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Why do I get GRUB error 22?

I recently installed Macrium Reflect and created a disk image on an external hard drive that is connected to a SATA PCI card.   Everything went smoothly and I tested the boot CD for Macrium Reflect.   I did not go as far as restoring the disk image.   I want to have a disk image created on a weekly schedule, so I want to leave the external SATA drive connected.   When I boot the computer, I get an error message GRUB error 22 and the computer stops there.   If I disconnect the external SATA drive, the computer boots normally into Windows XP Professional.   How can I leave the external SATA drive connected and still have the computer boot normally?
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DoctorK12008
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DoctorK12008
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Anton74Commented:
You must go into BIOS settings of the computer, and disable booting off that external SATA drive, or the SATA PCI card altogether - or at least lower its priority so that the built-in controller/drive will be booted from first.

I suspect that since GRUB (a boot loader) is installed on the external drive, it might contain the Macrium software to help you restore an image. If you must be able to boot from the drive to restore its data if it ever comes up, you should investigate why this fails. If you're ok booting from CD in that case, you don't necessarily have to worry about that of course.
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DoctorK12008Author Commented:
Yes, the Macrium software uses Linux to restore a drive image, so I guess that is why I get the error message on booting.   I can boot OK from the Macrium rescue CD created during setup.   The BIOS setting is for the CD to boot first.   If I were to connect the external drive using USB rather than SATA, would that solve the problem?   I would really like to be able to leave the external drive connected all the time, but wouldn't the USB be a slower connection than the SATA?
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Anton74Commented:
Not knowing your BIOS, I can't answer exactly what setting or option needs to be changed; perhaps using USB does solve the boot issue (USB should not be higher boot priority than your internal hard drive of course).

Otherwise, you should carefully look at the various BIOS settings, both the internal drive you normally boot from and the external drive are seen as hard drives. The key thing is to make the internal drive the one to boot from first (or the only one), out of 2 hard drives. Sometimes there's an option that enables or disables booting off drives connected to add-in cards, or change its priority, which should do the trick. This is assuming that your normal internal drive is not connected to the same PCI SATA controller.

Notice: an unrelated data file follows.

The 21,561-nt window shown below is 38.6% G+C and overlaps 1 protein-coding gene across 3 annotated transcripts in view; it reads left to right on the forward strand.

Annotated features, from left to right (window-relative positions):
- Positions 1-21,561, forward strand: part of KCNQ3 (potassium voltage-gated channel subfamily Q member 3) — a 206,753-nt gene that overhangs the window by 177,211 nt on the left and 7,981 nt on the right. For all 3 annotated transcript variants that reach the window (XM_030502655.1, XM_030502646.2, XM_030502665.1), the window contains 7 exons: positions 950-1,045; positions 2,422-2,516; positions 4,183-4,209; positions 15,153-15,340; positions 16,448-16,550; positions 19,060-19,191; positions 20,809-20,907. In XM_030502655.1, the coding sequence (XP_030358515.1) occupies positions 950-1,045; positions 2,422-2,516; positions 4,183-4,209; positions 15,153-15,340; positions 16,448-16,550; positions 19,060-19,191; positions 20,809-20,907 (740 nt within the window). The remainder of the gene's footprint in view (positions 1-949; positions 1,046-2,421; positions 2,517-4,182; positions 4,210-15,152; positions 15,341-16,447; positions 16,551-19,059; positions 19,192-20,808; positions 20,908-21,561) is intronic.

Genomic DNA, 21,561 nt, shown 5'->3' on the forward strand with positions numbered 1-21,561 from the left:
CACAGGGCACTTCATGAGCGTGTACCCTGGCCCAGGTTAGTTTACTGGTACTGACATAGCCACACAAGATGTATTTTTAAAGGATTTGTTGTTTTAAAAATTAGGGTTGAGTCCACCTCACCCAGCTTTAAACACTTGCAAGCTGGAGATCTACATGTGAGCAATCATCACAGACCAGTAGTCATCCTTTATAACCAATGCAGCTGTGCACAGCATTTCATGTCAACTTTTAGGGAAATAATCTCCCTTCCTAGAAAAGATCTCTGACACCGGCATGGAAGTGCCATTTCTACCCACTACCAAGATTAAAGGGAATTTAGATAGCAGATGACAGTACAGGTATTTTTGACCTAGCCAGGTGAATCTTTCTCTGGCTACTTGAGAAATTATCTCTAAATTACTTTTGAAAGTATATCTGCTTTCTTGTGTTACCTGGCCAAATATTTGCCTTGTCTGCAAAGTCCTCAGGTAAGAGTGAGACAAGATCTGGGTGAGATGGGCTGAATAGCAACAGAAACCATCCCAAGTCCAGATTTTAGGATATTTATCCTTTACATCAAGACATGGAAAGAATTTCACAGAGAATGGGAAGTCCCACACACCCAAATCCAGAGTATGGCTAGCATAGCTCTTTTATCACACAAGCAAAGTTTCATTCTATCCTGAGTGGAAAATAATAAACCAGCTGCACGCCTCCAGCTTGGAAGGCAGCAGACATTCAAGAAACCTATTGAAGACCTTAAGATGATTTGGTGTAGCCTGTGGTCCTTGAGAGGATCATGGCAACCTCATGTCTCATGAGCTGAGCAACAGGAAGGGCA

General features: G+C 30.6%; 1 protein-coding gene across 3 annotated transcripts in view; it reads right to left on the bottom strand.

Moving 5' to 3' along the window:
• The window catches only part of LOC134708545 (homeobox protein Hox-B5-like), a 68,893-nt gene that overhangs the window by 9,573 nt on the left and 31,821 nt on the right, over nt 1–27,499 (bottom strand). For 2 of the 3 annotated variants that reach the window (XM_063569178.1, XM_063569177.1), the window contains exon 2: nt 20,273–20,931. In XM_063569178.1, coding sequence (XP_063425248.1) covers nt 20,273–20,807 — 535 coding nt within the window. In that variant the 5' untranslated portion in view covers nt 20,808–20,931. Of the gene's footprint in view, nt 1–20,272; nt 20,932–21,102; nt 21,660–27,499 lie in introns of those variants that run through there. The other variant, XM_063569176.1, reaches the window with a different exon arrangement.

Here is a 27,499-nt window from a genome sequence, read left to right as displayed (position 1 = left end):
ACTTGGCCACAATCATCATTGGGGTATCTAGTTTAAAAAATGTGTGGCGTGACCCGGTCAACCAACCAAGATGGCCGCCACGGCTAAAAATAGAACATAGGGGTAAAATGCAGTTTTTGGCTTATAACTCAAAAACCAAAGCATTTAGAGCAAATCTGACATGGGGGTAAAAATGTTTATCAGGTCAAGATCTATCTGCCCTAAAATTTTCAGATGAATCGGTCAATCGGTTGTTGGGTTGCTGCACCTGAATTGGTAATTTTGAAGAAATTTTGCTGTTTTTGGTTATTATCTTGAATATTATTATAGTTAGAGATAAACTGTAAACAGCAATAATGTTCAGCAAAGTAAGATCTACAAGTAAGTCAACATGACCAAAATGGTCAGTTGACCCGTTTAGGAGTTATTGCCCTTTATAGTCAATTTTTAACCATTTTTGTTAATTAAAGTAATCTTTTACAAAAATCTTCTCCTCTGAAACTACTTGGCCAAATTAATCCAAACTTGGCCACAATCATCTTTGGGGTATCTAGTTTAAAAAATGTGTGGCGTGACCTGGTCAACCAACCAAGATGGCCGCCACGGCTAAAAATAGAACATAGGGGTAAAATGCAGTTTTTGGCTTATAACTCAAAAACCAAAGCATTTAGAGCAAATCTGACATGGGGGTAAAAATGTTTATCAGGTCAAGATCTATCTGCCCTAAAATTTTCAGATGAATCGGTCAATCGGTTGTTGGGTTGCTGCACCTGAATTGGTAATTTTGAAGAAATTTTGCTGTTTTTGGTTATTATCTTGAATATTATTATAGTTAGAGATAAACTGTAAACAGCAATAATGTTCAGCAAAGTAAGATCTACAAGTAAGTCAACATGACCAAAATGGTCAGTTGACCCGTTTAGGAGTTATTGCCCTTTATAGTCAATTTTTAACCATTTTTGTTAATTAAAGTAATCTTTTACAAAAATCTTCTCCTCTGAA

Also a possibility is looking for configuration options of the PCI card itself. It may display a message during boot time like "press Ctrl-A for configuration options" or something to that effect. There may be boot options to configure there that could help.
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DoctorK12008Author Commented:
I changed the boot order so the external drive is listed after the internal drive.   Now it boots OK, but much more slowly.   There is  message that the Intel boot is exiting, but Windows than loads normally.
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Anton74Commented:
I suspect the slowdown is due to the external drive being detected and examined. If you can remove it entirely as an available boot drive, it may go away. Otherwise, you'll probably have to live with it I'm afraid, but at least you've got it functionally working and booting as intended.
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DoctorK12008Author Commented:
Yes, I can simply unplug the external drive until I want to use it (once weekly for image creation).   Thanks for your help.
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Anton74Commented:
To clarify, I actually meant remove the external drive as an available boot drive in BIOS (to try and remove the slowdown), if that's possible. If that works you could leave it plugged in at all times.

Thanks for the points.
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